Joint 7 On Your Side / ABC Investigation: Experts struggle to find cause of non-crash car fires

SAN FRANCISCO (KGO) -- A joint investigation by 7 on Your Side's Michael Finney, ABC's Brian Ross and a team of ABC reporters has found reports of dozens of fires across the country in the last five years.

In two fires we identified in San Francisco alone, combined property damage was estimated to be $200,000. Why the fires started in the first place remains a mystery.

It was just three years ago that one such fire broke out in San Francisco. Darla Edwards says she and her 6-year-old son, Antonio, were fast asleep when a neighbor banged her gate. She looked out her bedroom window and says she discovered the front of her 2001 BMW SUV on fire.

It blew out big portions of the hood and windshield. Intense heat melted portions of the front grill.

"I just saw some flames and then when my mom started crying, I start crying too," said Antonio.

His mother remembers flames as high as the middle of the letters on a stop sign.

"It was doing like a 'pop' noise, like 'pop pop pop' - as if something was going on under the hood," Edwards said.

Her neighbor, Arthur Emerson, was the first to spot the fire and alert Edwards.

"I was mostly afraid it was going to blow up myself. That's why I tried to react real quickly," Emerson said.

Damage to Edwards' BMW was estimated at $9,000. She said BMW offered her $2,500 toward the purchase of a BMW, but she declined the offer.

Part of an iconic group of historic Victorians in San Francisco's Haight-Ashbury was the scene of another fire just 15 months earlier.

A 2007 BMW SUV was parked in the driveway when it erupted in flames. Firefighters say it started on the hood of the vehicle. The heat was so strong, that the BMW's engine dropped to the surface of the driveway.

Flames quickly leaped to the home next door. A mother escaped with the couple's two children, who were 7 and 8 years old.

Both families declined to talk on camera.

Total damage to the two houses and the 2007 BMW X3 was estimated at $190,000.

Nearly 600 2007 X3s were recalled in 2012 because an aftermarket part for the motor on the engine cooling fan could overheat, possibly causing a fire. ABC7 News was unable to determine if that recall included this particular car.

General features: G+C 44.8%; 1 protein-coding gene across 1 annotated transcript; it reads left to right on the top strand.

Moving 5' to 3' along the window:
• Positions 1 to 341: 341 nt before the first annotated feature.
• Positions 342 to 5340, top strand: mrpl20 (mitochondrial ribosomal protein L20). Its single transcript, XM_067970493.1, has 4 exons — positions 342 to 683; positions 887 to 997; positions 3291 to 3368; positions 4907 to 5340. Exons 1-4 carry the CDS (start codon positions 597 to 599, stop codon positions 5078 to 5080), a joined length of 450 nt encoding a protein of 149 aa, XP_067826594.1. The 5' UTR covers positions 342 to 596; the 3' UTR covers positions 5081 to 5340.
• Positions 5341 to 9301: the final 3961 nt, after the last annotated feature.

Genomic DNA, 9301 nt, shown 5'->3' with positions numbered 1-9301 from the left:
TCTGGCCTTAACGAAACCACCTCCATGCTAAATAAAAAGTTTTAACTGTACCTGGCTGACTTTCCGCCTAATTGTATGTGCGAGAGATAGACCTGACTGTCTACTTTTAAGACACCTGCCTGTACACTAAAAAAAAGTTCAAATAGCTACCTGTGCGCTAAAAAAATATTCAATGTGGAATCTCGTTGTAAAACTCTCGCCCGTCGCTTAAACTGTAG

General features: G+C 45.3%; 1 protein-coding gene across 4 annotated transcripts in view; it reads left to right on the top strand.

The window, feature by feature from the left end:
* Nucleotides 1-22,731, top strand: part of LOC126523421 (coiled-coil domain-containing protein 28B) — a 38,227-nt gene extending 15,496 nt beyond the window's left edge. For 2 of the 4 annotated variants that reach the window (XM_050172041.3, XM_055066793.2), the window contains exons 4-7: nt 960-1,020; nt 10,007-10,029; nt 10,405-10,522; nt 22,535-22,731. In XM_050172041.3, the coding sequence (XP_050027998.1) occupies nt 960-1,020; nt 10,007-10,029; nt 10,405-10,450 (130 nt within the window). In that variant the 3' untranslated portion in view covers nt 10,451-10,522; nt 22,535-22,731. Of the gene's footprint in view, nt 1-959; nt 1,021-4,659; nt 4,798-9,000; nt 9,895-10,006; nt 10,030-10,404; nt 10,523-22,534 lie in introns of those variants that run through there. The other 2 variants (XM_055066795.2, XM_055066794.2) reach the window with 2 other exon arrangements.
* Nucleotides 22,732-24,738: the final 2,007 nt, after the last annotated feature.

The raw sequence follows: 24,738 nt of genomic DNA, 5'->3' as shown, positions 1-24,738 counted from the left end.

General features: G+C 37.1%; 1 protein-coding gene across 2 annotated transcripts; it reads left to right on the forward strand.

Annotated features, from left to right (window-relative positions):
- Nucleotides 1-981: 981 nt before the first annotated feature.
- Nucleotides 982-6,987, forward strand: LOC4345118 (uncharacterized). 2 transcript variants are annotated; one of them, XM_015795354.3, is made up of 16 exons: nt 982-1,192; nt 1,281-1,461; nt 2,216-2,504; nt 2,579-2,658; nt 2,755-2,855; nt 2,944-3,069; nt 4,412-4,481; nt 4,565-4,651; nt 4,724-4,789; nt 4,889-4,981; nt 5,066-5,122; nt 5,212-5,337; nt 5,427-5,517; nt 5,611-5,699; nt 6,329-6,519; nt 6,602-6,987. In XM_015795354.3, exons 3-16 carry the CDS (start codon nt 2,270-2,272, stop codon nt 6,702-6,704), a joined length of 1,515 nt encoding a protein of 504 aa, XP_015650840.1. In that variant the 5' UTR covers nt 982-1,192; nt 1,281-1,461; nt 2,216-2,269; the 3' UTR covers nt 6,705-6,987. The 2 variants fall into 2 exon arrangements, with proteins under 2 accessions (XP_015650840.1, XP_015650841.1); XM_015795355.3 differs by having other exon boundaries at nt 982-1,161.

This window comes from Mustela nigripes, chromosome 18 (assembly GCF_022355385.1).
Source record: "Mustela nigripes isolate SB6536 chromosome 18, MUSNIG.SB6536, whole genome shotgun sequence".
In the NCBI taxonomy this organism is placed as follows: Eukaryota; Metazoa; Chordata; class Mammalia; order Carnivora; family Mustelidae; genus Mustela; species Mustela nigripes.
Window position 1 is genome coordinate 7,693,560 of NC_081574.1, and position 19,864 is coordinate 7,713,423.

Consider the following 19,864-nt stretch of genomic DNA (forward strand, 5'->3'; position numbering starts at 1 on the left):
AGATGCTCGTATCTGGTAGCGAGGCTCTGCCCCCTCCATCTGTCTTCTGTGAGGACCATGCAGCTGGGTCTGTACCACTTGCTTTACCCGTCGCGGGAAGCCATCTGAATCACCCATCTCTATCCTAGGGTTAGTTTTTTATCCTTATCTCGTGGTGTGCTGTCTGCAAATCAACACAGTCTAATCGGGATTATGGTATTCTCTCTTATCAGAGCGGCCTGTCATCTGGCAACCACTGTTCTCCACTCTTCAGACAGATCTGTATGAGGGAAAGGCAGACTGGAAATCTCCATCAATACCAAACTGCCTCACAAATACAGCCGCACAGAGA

According to investigators, both this fire and the one that destroyed Edwards' car are believed to have started in the engine compartments.

The battery in her BMW had recently been replaced prior to the fire. She told investigators a power issue with the ignition interlocking device caused the battery to discharge.

Arson is not suspected in either case. Electrical failure has not been ruled out.

In addition to the fires in San Francisco, our team from ABC found dozens of other parked-car fires in some new cars, as well as older cars. Some of these cars were under recall for non-crash, fire-related issues. But most were not.

Experts tell us the age of the cars, issues about maintenance records and where the cars were serviced make determining the exact cause of the fires difficult.

One expert says the fact that cars are never really off might be an issue.

"When a car is off, and it catches fire, obviously you have a problem and most of the time they're coming from an electrical system," said Sean Kane of Safety Research and Strategies. "A lot of power to these electronic systems is going to remain on in the vehicle even when the vehicles off."

The automaker said, "We have investigated, and in some cases, inspected the vehicles identified by ABC News. These vehicles span an age range of one to 15 years. We have not seen any pattern related to quality or component failure. Vehicle fires can result from a wide variety of external issues unrelated to product defect."

Such external factors could include poor maintenance, aftermarket changes and even rat nests.

ABC's Brian Ross asked Kane if the answer to the cause of these fires was somewhere in there.

"The answers going to be there, sure, sure. And you know it may not be an answer. It may be many answers."

The National Highway Traffic Safety Administration says, at this time, there is no evidence pointing to a safety defect, but is urging anyone who's experienced a non-arson related, parked-car fire to report it to them.

Brian Ross will have a lot more on this investigation later tonight on Nightline.
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